Almost any conversation about baseball cards eventually gets around to the 1952 Topps set. Even though the Bowman company produced cards in the late 40’s & early 50’s, the iconic ’52 issue from the Topps company is considered the beginning of the modern baseball card era. At 407 cards, it was the largest ever produced and included an amazing array of legendary stars. Due to the less-than-perfect quality control of the time, it is also a collector’s dream (or nightmare) filled with scarcities, rarities, errors and variations.
The set was issued in six separate series and the story of the last run (#’s 311-407) is part of the mystique. Production of the final series is believed to have been short-printed and distribution was limited because retailers expected a drop in demand with football season (and school) already starting. Rumor has it that Topps still had 300-500 cases of the high number series in their warehouse that were never sold and in the late 50’s, they hired a garbage boat to take the surplus cards from the Brooklyn headquarters and dump them into the Atlantic Ocean.
The cards themselves were beautiful with a 2-5/8″ by 3-3/4″ format, a color photo of the player, the team logo and a facsimile autograph in a frame on the bottom. And, there were some famous players missing from the set – Ted Williams and Whitey Ford were both in the military at the time and Stan Musial had an exclusive contract with Bowman.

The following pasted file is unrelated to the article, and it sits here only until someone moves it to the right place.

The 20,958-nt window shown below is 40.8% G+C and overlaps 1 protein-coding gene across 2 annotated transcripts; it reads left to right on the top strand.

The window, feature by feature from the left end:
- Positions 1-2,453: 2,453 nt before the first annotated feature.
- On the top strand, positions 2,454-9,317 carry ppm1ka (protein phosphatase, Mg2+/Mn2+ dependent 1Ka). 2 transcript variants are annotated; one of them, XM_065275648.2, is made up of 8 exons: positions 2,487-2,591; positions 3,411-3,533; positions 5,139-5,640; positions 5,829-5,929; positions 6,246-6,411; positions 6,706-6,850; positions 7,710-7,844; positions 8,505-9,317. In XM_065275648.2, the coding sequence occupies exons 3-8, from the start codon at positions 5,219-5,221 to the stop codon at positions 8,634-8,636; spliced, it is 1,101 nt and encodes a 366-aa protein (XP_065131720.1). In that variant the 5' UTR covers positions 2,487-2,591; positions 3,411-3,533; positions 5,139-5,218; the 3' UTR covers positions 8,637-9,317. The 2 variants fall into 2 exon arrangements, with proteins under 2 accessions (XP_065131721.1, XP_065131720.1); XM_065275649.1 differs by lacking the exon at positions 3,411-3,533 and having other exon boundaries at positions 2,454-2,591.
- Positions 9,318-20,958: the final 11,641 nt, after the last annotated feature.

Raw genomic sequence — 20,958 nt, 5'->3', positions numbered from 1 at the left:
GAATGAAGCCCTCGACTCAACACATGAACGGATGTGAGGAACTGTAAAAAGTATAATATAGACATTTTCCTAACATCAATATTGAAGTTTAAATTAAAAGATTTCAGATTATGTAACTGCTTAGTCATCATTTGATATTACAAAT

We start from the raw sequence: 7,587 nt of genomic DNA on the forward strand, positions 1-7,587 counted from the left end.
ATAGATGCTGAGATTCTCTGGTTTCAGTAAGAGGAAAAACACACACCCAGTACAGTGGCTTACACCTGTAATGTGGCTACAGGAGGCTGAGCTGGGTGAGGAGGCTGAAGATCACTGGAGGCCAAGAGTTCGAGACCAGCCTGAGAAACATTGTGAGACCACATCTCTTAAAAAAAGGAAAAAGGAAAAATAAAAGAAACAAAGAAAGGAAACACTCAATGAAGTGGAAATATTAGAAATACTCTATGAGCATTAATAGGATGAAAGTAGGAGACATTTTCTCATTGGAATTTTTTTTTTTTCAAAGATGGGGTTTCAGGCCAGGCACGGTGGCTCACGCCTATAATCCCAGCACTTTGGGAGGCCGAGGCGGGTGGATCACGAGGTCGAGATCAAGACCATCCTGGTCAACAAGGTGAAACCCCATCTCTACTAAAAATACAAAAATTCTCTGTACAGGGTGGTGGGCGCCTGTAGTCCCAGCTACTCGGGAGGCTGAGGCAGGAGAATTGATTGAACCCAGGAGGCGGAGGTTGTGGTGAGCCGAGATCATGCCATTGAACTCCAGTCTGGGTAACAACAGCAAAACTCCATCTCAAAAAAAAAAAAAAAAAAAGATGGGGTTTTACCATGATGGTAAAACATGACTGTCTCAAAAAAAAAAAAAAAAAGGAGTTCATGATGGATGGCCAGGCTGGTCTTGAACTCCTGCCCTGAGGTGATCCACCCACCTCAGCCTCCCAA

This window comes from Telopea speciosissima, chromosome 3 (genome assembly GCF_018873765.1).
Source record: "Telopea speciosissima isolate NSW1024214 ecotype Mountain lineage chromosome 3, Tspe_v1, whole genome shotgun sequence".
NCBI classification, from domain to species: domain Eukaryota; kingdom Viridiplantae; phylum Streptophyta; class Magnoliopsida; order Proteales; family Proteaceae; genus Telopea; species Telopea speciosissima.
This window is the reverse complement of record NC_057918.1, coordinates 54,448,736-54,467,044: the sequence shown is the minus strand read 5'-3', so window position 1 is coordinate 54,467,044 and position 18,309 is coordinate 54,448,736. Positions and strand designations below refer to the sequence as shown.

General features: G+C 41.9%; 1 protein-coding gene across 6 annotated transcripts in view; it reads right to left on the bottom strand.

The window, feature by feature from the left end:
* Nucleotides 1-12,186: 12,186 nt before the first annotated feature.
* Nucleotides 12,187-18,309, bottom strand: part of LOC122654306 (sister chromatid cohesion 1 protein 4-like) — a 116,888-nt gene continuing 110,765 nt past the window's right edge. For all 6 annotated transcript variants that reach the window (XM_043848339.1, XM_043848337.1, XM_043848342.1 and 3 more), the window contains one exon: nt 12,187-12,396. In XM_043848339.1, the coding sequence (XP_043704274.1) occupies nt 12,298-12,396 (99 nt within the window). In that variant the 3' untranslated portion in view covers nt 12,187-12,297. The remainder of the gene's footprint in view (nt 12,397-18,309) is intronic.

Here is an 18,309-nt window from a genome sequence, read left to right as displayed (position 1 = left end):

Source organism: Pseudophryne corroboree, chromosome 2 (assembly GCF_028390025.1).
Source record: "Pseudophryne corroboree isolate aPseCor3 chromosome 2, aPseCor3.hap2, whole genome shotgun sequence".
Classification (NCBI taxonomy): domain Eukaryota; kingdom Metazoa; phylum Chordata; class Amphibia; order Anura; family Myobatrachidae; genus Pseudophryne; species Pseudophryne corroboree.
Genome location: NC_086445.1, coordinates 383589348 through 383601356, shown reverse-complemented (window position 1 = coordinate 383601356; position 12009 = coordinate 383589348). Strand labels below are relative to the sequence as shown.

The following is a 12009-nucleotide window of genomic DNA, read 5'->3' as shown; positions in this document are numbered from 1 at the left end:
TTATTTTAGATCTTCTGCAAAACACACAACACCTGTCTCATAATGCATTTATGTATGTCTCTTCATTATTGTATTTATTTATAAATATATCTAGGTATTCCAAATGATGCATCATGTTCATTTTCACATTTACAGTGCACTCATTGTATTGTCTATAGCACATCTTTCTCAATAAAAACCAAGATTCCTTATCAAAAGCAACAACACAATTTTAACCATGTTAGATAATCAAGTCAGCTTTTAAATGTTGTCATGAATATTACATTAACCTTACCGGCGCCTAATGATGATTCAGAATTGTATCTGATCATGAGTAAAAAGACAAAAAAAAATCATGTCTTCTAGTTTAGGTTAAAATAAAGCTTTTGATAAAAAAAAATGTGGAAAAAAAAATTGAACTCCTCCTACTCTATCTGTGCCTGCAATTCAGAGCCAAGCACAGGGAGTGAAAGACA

With that backdrop, let’s look at the Hall of Famers in this remarkable set. For this exercise, the current valuations are based on a card in “Excellent” (EX) condition, which is graded 5 on a scale of 1-10.
> #11 Phil Rizzuto, Yankees SS ($175) – “The Scooter” was the Minor League Player of the Year in 1940, served three years in the Navy and won the AL MVP in 1950. He later became a legendary broadcaster and yelled “Holy Cow” when Roger Maris hit #61 in ’61.
> #26 Monte Irvin, Giants OF ($60) – A veteran of the Negro Leagues, he didn’t get to the majors until age 30 in 1949. He was coming off his best season in ’51, when he led the NL with 121 RBI’s.
> #33 Warren Spahn, Braves P ($120) – At this point in his career, “Spahnny” had 108 Wins at age 30. By the time he retired, he was the winningest lefthander in history with 363 victories.
> #37 Duke Snider, Dodgers OF ($150) – “The Duke of Flatbush” was one of the three great centerfielders on the New York teams of the 50’s.
> #59 Robin Roberts, Phillies P ($75) – The workhorse of the Philadelphia rotation, he won 20+ games for six consecutive seasons beginning in 1950 and pitched over 300 innings in each of those campaigns.
> #65 Enos Slaughter, Cardinals OF ($75) – “Country” was his nickname and he was the Cards Captain, having broken in with the team in 1938.
> #88 Bob Feller, Indians P ($110) – Another all-time great who gave up three years in his prime to serve in the Navy, he was coming off a 22-8 record in ’51.
> #91 Al Schoendienst, Cardinals 2B ($55) – “Red” played 57 games and handled 320 chances without an error in 1950. That broke the record…that he set in 1948!
> #129 Johnny Mize, Yankees 1B ($60) – “The Big Cat” broke into the majors in 1936 and despite losing three years in his prime to military service, his 351 home runs were the most by any active player at the end of the ’51 season.